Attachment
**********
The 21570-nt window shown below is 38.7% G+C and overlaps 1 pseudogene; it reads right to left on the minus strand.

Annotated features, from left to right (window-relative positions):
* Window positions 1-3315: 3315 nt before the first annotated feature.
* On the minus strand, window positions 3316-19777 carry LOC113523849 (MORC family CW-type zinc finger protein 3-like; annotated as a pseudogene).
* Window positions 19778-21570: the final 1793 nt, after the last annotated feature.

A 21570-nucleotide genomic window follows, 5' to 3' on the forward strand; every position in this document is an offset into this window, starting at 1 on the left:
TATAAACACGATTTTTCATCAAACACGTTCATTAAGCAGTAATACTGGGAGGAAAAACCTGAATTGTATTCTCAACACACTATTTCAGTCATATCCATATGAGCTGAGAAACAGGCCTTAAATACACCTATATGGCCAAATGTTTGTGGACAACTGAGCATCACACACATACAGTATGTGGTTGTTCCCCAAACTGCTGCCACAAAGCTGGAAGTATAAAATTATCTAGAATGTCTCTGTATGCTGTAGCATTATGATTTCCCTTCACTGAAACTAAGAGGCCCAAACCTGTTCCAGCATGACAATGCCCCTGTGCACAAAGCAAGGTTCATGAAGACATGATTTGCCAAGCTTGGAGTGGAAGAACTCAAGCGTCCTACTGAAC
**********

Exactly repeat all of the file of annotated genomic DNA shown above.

The 21570-nt window shown below is 38.7% G+C and overlaps 1 pseudogene; it reads right to left on the minus strand.

Annotated features, from left to right (window-relative positions):
* Window positions 1-3315: 3315 nt before the first annotated feature.
* On the minus strand, window positions 3316-19777 carry LOC113523849 (MORC family CW-type zinc finger protein 3-like; annotated as a pseudogene).
* Window positions 19778-21570: the final 1793 nt, after the last annotated feature.

A 21570-nucleotide genomic window follows, 5' to 3' on the forward strand; every position in this document is an offset into this window, starting at 1 on the left:
TATAAACACGATTTTTCATCAAACACGTTCATTAAGCAGTAATACTGGGAGGAAAAACCTGAATTGTATTCTCAACACACTATTTCAGTCATATCCATATGAGCTGAGAAACAGGCCTTAAATACACCTATATGGCCAAATGTTTGTGGACAACTGAGCATCACACACATACAGTATGTGGTTGTTCCCCAAACTGCTGCCACAAAGCTGGAAGTATAAAATTATCTAGAATGTCTCTGTATGCTGTAGCATTATGATTTCCCTTCACTGAAACTAAGAGGCCCAAACCTGTTCCAGCATGACAATGCCCCTGTGCACAAAGCAAGGTTCATGAAGACATGATTTGCCAAGCTTGGAGTGGAAGAACTCAAGCGTCCTACTGAAC